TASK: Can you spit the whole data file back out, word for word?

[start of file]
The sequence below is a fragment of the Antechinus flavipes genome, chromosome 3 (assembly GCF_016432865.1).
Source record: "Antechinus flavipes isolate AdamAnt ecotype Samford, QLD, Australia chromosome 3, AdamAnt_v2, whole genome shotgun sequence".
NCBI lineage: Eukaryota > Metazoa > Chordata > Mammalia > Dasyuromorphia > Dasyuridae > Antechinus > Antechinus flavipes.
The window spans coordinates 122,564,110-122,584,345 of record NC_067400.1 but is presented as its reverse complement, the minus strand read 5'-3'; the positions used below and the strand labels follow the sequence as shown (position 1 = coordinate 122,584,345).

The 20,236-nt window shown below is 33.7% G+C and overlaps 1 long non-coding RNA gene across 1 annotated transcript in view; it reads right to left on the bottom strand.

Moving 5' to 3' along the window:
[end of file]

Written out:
The sequence below is a fragment of the Antechinus flavipes genome, chromosome 3 (assembly GCF_016432865.1).
Source record: "Antechinus flavipes isolate AdamAnt ecotype Samford, QLD, Australia chromosome 3, AdamAnt_v2, whole genome shotgun sequence".
NCBI lineage: Eukaryota > Metazoa > Chordata > Mammalia > Dasyuromorphia > Dasyuridae > Antechinus > Antechinus flavipes.
The window spans coordinates 122,564,110-122,584,345 of record NC_067400.1 but is presented as its reverse complement, the minus strand read 5'-3'; the positions used below and the strand labels follow the sequence as shown (position 1 = coordinate 122,584,345).

The 20,236-nt window shown below is 33.7% G+C and overlaps 1 long non-coding RNA gene across 1 annotated transcript in view; it reads right to left on the bottom strand.

Moving 5' to 3' along the window: